Chapter 16
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Signs and Wonders

In her new novel for middle-grade readers, Kristin O’Donnell Tubb explores the magic of the zodiac

On the day Jalen Jones turns thirteen, she pays a visit to the French Quarter emporium of voodoo priestess Madame Beausoleil to have her horoscope read. It’s a trip she makes every year with her beloved grandmother, Nina, but this year is different. Not only is Nina in a New Orleans hospital fighting a potentially terminal illness, but Jalen leaves the shop with an unusual purchase: a small leather book called The Keypers of the Zodiack. She hopes reading it will shed some light on her future. Instead, by opening the book, which is locked and bound in chains, Jalen inadvertently calls down all twelve Keepers of the Zodiac from their constellations in the night sky. Their new role: to retrieve and protect Ophiuchus the Snake, the secret thirteenth sign of the zodiac, a sign with the power not only to heal, but to return the dead to life—a sign which Jalen has unwittingly released into the world.

Opening the book has also reset the horoscopes of every single person on earth, which means their personalities have been altered. Jalen’s steady-as-a-rock mother is falling to pieces; her confident best friend, Ellie, and Ellie’s annoying older brother, Brennan, are not acting like themselves at all, and as for Jalen, the grief she has borne since her father’s disappearance when she was nine years old now seems overshadowed by new reserves of courage and resourcefulness. She will need both to outwit the Keepers, starting with Gemini, who shows up at her front door in a toga, invisible to anyone who has not touched the book, and soon realizes that Jalen is in over her head: “You’re not like the other Challengers,” she whispers. “You really don’t know. … You have no idea what you’ve unleashed on the universe, do you?” Gemini goes on to explain that Jalen’s only hope to right this wrong is to find Ophiuchus and cast her back into the heavens. And she’s only got twenty-three hours in which to do it, or all the horoscope changes will become permanent.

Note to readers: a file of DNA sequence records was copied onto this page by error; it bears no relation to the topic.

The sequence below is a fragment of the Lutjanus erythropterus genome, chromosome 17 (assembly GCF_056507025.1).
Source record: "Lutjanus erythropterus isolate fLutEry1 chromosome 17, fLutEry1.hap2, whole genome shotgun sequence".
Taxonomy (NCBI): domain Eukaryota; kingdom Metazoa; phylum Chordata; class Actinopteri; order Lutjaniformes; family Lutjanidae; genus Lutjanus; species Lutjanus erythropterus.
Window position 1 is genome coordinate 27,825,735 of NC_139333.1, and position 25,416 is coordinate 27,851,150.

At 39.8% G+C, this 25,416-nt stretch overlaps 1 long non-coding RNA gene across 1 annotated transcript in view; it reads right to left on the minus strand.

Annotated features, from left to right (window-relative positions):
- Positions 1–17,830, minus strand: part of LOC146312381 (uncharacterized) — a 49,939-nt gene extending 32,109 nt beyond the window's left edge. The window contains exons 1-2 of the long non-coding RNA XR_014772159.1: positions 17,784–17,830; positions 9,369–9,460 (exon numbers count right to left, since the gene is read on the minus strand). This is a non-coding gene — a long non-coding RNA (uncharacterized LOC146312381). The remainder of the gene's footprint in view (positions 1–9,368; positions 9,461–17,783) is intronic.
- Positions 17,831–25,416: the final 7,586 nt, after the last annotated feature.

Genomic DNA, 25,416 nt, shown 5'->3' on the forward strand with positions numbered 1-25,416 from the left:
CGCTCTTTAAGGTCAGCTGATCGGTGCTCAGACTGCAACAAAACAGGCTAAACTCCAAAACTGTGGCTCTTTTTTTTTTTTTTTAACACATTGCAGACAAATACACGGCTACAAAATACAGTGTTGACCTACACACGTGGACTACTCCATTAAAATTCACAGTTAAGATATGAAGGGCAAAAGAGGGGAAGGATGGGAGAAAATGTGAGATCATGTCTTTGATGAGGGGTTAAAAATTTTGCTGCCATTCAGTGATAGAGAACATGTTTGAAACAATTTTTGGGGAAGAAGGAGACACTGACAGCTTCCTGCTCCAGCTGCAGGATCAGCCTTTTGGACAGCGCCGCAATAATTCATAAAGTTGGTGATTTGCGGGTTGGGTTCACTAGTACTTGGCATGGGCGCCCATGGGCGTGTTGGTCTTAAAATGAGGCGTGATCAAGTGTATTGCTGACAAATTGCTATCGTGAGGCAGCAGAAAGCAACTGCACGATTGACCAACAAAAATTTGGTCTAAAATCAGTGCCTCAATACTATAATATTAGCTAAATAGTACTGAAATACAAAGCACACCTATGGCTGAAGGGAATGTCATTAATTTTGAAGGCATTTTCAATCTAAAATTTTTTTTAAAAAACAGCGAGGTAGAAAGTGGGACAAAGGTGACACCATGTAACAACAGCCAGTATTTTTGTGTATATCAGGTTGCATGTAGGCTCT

Fulfilling this quest is going to be a little difficult since the Keepers keep showing up in the most unexpected places, and they are all looking for a fight. First, the businessman on the street turns out to be Taurus the Bull. Then the housewife smoking a cigarette in her backyard is revealed to be Cancer the Crab. And the friendly tuba player at the bus stop, the convenience store clerk, the dreadlock-wearing construction worker, and the bride getting married in the park—are they real or are they Keepers? Jalen doesn’t know. Worst of all, Gemini has created a twin for Ellie, and Jalen can’t even tell which one is truly her best friend. Adding to the mayhem are two mysterious special agents, Cygnus and Griffin, who describe to Jalen the seriousness of the worldwide situation: “This shift has major consequences. Surgeons are suddenly squeamish and refusing to perform surgery. Airline pilots are afraid to fly. And our world leaders are now timid or aggressive or lax. Over the past few hours, several enemy countries have escalated toward war.” The bottom line: nothing less than world peace is at stake,

Traveling on foot and by car, ferry boat, street car, and even hot air balloon, Jalen and her friends race against the clock past historic New Orleans landmarks— St. Louis Cathedral, Bourbon Street, Jackson Square, the Garden District—in search of answers. Will Jalen succeed in vanquishing the Keepers and sending each one back to its own constellation? Will she be able to find Ophiuchus and tap into her power in time to save her grandmother’s life? And what does any of this have to do with her dad’s disappearance? Signs are favorable, fortunately, and with a little help from her friends Jalen is sure to find the answers she seeks written in the stars. Tubb’s very creative imagining of the come-to-life zodiac characters pitted against a thoughtful and plucky young heroine, and a conflict set in colorful New Orleans, make for a fast-paced, suspenseful, and surprising tale.

[This review appeared originally on January 8, 2013.]

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